You face a challenge many Americans confront today: finding sufficient room for an extended family. By way of historical context, your home’s architecture originates with the “French Eclectic” movement, which was popular from 1915–1945. The style evolved in the United States shortly after WWI, a reflection of the exposure to French architecture by American troops. Photographic studies published in the 1920s also spread the style. Its popularity waned during the 1940s and 1950s, but has regained respect in recent decades. An earlier “Chateauesque” style dates from 1880-1910. This tends to be heavily ornamented architecture and may have had a minor influence on what we see today. The Biltmore, in Asheville, North Carolina is its best example; but few recently built homes are so ostentatious as to classified as “Chateauesque”.
A new façade
You’ve indicated some preferences for remodeling the front facade. Yes, a tower would be appropriate for a home in a French Eclectic idiom. The symmetrical front elevation defined by a course of five windows lends itself beautifully to a two-story front wing extension which can be built to one side of your home forming an “L” plan. A new round tower, placed at the inside corner of the “L”, might be utilized as a large vestibule or merged with the existing foyer. A round tower with a conical roof form would, thus, become the new main entrance to the home and a visual centerpiece.
You are fortunate to have the style’s signature roof form: a hip roof with flared eaves that curve up slightly. Some French Eclectic homes were built with simple gable roof form, but “hip” is more definitive and makes for more cohesive elaboration. Hence, any new wing should certainly extend the existing roof form which should be aligned with the existing ridge or slightly lower. Also, replicate the pitch to the existing roof–and match the slate. This may require some research—but matching is essential to achieving a seamless addition.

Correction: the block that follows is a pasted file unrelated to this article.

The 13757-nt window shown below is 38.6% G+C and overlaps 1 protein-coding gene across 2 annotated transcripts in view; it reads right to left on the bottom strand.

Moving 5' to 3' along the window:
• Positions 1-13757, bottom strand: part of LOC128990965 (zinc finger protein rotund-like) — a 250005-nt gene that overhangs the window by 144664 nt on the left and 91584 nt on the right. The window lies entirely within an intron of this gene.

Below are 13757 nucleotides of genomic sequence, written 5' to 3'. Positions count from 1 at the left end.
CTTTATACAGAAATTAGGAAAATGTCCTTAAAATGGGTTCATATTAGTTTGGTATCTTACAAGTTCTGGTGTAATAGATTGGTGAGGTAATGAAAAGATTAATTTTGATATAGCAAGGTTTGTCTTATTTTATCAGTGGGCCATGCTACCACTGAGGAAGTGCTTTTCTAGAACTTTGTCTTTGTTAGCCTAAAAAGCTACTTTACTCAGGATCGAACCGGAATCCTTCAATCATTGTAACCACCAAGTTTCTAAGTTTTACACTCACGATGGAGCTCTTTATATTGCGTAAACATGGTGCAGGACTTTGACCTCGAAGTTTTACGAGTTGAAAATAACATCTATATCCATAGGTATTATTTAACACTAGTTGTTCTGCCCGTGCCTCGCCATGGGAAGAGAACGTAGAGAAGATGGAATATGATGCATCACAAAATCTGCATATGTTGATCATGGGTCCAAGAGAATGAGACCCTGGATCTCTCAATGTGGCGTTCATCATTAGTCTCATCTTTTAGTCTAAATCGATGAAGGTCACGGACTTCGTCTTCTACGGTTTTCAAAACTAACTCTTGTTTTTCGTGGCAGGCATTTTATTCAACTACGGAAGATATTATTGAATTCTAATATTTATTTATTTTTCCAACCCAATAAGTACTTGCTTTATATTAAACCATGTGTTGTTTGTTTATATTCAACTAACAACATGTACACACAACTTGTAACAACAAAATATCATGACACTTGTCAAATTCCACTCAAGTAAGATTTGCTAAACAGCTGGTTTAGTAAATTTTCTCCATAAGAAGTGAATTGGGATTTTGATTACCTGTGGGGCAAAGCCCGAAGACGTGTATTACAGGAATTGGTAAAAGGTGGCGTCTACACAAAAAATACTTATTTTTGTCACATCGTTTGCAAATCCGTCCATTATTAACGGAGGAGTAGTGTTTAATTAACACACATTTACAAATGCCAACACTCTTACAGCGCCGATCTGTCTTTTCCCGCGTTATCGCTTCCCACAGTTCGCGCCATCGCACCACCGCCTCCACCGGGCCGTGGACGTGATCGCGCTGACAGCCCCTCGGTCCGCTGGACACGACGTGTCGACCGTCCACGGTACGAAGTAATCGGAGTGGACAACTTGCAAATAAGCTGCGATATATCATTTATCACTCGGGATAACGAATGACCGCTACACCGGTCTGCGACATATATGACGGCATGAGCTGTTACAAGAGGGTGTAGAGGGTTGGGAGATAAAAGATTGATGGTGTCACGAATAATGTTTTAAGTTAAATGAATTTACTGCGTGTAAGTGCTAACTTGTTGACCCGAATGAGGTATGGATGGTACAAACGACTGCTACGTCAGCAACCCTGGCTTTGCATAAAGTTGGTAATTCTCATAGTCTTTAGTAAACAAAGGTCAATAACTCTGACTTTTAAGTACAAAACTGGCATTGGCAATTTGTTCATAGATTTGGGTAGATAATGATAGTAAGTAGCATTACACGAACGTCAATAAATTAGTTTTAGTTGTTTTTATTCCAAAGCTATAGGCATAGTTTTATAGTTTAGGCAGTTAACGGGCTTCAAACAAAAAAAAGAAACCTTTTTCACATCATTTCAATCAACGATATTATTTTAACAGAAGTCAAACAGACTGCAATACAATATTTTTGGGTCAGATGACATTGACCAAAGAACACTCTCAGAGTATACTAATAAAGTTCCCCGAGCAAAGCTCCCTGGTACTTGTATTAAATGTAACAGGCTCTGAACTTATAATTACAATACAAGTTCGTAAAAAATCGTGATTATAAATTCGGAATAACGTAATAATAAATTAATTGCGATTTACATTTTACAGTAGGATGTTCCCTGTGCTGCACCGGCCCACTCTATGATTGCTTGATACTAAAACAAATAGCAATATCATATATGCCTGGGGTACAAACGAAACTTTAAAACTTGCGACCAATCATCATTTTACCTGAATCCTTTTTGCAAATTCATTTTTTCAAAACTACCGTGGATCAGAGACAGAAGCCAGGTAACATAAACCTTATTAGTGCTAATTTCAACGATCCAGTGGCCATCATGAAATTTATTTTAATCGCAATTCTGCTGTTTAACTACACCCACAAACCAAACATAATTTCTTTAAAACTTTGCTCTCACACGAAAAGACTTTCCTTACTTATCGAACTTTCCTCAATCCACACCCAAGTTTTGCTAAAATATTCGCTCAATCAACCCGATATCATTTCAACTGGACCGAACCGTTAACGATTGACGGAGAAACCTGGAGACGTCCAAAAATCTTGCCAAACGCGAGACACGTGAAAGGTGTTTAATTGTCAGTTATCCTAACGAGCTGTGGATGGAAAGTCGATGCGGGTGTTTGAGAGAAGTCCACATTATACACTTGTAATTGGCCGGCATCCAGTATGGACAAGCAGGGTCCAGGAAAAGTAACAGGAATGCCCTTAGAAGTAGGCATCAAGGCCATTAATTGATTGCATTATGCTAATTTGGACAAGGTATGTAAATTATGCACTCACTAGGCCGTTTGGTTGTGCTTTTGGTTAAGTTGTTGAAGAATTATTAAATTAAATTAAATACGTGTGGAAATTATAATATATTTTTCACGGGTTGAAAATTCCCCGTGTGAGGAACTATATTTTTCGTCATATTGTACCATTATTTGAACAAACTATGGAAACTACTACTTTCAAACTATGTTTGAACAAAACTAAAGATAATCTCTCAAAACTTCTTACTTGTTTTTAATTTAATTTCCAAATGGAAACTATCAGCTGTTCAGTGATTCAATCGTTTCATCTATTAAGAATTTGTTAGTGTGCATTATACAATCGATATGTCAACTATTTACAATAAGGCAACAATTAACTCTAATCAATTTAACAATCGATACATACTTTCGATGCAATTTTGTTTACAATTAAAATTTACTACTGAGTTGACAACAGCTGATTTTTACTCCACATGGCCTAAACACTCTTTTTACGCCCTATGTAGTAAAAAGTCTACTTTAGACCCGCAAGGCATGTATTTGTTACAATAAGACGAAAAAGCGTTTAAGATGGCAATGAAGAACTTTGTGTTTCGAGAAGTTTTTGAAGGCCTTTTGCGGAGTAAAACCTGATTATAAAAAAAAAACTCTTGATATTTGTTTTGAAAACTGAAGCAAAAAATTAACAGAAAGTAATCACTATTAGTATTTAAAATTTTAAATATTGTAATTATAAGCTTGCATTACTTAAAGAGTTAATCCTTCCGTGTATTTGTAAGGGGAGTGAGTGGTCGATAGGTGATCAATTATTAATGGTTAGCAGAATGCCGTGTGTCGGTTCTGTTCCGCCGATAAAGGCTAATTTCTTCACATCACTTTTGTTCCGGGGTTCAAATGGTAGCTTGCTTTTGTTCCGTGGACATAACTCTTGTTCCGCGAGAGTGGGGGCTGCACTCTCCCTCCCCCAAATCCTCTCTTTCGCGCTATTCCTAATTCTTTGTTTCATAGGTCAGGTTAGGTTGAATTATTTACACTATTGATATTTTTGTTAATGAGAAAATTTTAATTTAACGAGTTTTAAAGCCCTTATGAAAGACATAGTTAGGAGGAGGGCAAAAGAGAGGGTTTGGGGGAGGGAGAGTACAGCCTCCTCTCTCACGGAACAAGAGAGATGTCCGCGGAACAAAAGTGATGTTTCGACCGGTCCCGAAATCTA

On this note, most French Eclectic homes are built of brick or smooth- faced cut stone with contrasting stone trimmings such as lintels, sills and quoins. Details of this sort should be integrated into the addition. Leaded window panes, arched or gabled dormers, quoins, columns, shutters, finials, balusters and half-timbering are also elements that can be added into the style as taste and protocols permit.
Be aware that French Eclectic is a bit idiosyncratic, and its remodeling needs should be handled carefully so as not to cross the invisible line into unacceptable “kitsch.” Designing an addition is opportunity to “raise-the-bar” on the eloquence with which your home’s language is expressed. Be conservative, employing understated tone that yields to the style. To make certain that your project works aesthetically – encourage your architect to research historic examples that are logically appropriate to the existing home. By studying parallels and borrowing design details and concepts from within the historical architectural context, your new addition will enhance your home and family’s lifestyle.
Bruce Wentworth, AIA, is the principal of Wentworth, Inc, a residential architecture, interiors and construction practice. For question about architectural style considerations in the greater Washington area, consult our free resources at www.wentworthstudio.com or call 240-395-0705.